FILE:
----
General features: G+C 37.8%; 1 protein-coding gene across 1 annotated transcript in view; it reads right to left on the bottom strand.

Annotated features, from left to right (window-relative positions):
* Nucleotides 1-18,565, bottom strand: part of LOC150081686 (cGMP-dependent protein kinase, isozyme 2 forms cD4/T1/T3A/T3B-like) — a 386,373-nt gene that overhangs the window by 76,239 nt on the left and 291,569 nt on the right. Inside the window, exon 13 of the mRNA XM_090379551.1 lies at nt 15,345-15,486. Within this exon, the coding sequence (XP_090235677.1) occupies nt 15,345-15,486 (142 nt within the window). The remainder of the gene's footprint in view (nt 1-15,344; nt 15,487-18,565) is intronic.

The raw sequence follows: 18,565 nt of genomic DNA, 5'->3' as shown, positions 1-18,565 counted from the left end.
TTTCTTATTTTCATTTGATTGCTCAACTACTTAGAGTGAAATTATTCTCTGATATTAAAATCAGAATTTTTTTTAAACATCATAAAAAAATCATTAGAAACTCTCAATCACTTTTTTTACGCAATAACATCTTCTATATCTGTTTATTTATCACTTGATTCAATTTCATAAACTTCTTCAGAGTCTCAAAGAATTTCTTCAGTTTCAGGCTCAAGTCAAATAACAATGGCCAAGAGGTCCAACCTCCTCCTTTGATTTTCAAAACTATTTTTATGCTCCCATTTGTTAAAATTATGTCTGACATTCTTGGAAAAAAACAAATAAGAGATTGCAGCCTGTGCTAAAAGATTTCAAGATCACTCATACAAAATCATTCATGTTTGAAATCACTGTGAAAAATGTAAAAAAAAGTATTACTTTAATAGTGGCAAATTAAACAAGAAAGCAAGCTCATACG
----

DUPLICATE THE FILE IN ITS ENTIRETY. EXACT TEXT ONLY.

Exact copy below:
General features: G+C 37.8%; 1 protein-coding gene across 1 annotated transcript in view; it reads right to left on the bottom strand.

Annotated features, from left to right (window-relative positions):
* Nucleotides 1-18,565, bottom strand: part of LOC150081686 (cGMP-dependent protein kinase, isozyme 2 forms cD4/T1/T3A/T3B-like) — a 386,373-nt gene that overhangs the window by 76,239 nt on the left and 291,569 nt on the right. Inside the window, exon 13 of the mRNA XM_090379551.1 lies at nt 15,345-15,486. Within this exon, the coding sequence (XP_090235677.1) occupies nt 15,345-15,486 (142 nt within the window). The remainder of the gene's footprint in view (nt 1-15,344; nt 15,487-18,565) is intronic.

The raw sequence follows: 18,565 nt of genomic DNA, 5'->3' as shown, positions 1-18,565 counted from the left end.
TTTCTTATTTTCATTTGATTGCTCAACTACTTAGAGTGAAATTATTCTCTGATATTAAAATCAGAATTTTTTTTAAACATCATAAAAAAATCATTAGAAACTCTCAATCACTTTTTTTACGCAATAACATCTTCTATATCTGTTTATTTATCACTTGATTCAATTTCATAAACTTCTTCAGAGTCTCAAAGAATTTCTTCAGTTTCAGGCTCAAGTCAAATAACAATGGCCAAGAGGTCCAACCTCCTCCTTTGATTTTCAAAACTATTTTTATGCTCCCATTTGTTAAAATTATGTCTGACATTCTTGGAAAAAAACAAATAAGAGATTGCAGCCTGTGCTAAAAGATTTCAAGATCACTCATACAAAATCATTCATGTTTGAAATCACTGTGAAAAATGTAAAAAAAAGTATTACTTTAATAGTGGCAAATTAAACAAGAAAGCAAGCTCATACG